The Subjection of Women (1869) argues that for a woman to be a wife and a mother is to be a slave. If we combine this with his other work, On Liberty, it is clear that society has an obligation to invalidate any voluntary contract of slavery entered into, while Mill makes it clear that wives face a situation worse than slaves, hence it should be even more compelling to do away with the stench of marriage. It is doubtful that those who are satisfied with their marital arrangements would be left in peace. The wives have not had their eyes opened to the possibilities available to them through Liberty, while the husbands are brutal and manipulative slave masters of their wives who are so comfortable with their brutishness that they have lost all ability to judge sensibly.

Well, Mill didn't quite put it that way and he surveys a large number of opinions on the subject. The driving force for Mill is that Liberty is the sole end goal of humanity, while the sole function of liberty is expression, either of the philosophical, political, artistic, or scientific sort. Reading between the lines, anyone who chooses to marry has rejected their calling as a human. I would describe it as an adaptation of the call to the monastic life being purloined by someone who had contrived that Liberty should be the sole deity to whom our allegiance is required.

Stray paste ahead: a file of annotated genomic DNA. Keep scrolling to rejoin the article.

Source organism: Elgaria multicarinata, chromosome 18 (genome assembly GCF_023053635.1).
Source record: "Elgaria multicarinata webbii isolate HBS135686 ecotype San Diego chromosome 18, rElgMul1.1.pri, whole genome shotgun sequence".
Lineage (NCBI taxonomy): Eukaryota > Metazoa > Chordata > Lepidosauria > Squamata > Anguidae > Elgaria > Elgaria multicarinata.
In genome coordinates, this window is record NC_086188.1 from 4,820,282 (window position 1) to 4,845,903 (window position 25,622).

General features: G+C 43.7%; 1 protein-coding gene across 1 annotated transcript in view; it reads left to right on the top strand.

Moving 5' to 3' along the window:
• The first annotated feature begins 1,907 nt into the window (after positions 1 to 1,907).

The book starts out with long sections regarding the extreme abusive husband and the ideal submissive wife. Laws regulating marriage are then discussed in the context of this extreme - but sadly all too common - case. I would characterize most of his arguments as being of the ad hominem type. All his opponents are biased, hence, there reasoning is fallacious. The next bit deals with an argument based on "progress", with the notion that women were originally brought into slavery by brutish men who used violence. As civilization advanced, such crudities were understood to be evils, but the legacy lived on. This view isn't sourced. Having cited many views from classical times, I will note that Mill does not make any mention of the views of Aristotle, Plato and others that democracy and freedom would turn Liberty into a cult that would cause civilization to degenerate into its most brutish forms.